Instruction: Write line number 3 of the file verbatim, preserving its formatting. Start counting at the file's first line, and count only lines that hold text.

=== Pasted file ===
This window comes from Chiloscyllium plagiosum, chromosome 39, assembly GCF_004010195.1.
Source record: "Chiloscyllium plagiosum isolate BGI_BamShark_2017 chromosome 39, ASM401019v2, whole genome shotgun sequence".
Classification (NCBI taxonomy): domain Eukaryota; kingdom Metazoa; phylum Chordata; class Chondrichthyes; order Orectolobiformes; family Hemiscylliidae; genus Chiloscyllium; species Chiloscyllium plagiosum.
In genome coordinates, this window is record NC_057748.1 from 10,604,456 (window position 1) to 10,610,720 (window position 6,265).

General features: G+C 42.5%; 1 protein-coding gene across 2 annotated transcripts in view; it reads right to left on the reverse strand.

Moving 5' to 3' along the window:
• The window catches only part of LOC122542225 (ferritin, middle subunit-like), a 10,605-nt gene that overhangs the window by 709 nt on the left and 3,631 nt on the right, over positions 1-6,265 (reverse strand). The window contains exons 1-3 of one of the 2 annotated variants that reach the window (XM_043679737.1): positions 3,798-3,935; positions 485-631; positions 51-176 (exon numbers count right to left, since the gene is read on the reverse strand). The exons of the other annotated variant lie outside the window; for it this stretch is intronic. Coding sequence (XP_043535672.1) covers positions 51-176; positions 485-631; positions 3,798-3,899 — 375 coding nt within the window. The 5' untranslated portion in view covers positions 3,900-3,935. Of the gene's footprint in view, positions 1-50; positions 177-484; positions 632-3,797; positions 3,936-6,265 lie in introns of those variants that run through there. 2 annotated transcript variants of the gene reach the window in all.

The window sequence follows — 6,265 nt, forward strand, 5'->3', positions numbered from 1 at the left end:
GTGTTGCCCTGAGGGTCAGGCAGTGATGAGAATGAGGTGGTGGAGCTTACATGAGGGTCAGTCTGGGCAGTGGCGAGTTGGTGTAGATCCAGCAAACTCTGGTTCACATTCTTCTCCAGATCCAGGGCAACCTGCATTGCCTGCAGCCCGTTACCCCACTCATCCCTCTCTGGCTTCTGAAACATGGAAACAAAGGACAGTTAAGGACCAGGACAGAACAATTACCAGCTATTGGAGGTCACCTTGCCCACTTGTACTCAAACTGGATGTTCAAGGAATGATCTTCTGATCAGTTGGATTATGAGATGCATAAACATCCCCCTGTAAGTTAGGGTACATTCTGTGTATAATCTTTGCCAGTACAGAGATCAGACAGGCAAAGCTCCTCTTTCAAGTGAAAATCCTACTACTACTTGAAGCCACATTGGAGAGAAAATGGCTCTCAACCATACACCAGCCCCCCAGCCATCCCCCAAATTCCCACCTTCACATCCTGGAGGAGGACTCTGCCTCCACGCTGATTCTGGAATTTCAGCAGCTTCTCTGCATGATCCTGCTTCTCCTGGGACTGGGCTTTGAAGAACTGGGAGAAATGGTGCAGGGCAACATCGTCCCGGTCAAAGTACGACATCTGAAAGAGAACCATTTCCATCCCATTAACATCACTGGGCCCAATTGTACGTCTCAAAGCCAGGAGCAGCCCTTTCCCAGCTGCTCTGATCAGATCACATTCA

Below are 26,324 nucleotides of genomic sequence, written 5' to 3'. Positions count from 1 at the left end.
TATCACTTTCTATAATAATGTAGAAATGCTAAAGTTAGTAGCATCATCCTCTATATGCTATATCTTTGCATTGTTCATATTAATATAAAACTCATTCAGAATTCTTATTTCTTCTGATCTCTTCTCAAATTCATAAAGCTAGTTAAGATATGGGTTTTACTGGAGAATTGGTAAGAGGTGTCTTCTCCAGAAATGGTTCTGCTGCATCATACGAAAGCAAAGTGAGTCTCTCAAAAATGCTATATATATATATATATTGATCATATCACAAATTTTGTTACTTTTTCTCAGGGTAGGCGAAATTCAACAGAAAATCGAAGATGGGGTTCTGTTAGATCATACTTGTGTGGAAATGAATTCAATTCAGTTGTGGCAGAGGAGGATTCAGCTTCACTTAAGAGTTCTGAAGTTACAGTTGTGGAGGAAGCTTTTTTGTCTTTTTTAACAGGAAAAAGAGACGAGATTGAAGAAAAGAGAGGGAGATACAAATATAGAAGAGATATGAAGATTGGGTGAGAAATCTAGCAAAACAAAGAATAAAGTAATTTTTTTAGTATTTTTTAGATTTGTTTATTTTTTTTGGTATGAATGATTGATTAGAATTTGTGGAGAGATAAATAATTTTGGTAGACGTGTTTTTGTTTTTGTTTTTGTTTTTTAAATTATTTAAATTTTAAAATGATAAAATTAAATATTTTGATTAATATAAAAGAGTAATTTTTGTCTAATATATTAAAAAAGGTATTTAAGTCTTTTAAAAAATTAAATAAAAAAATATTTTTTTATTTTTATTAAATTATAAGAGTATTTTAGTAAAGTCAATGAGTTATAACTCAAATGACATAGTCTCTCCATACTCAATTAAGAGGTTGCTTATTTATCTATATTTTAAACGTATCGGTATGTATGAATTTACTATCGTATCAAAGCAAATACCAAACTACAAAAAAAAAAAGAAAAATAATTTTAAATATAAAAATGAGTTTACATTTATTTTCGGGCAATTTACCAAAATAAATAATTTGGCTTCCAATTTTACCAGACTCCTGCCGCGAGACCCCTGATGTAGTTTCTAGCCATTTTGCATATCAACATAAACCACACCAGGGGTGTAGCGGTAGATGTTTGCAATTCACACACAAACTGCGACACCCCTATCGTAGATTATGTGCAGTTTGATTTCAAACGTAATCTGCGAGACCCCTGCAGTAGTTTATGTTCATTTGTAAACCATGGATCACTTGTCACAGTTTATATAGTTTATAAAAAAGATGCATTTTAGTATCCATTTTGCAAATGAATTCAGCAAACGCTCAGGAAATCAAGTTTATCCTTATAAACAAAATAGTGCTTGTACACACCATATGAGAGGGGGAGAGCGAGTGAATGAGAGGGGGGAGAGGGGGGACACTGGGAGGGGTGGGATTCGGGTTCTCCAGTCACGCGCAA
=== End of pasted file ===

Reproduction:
Classification (NCBI taxonomy): domain Eukaryota; kingdom Metazoa; phylum Chordata; class Chondrichthyes; order Orectolobiformes; family Hemiscylliidae; genus Chiloscyllium; species Chiloscyllium plagiosum.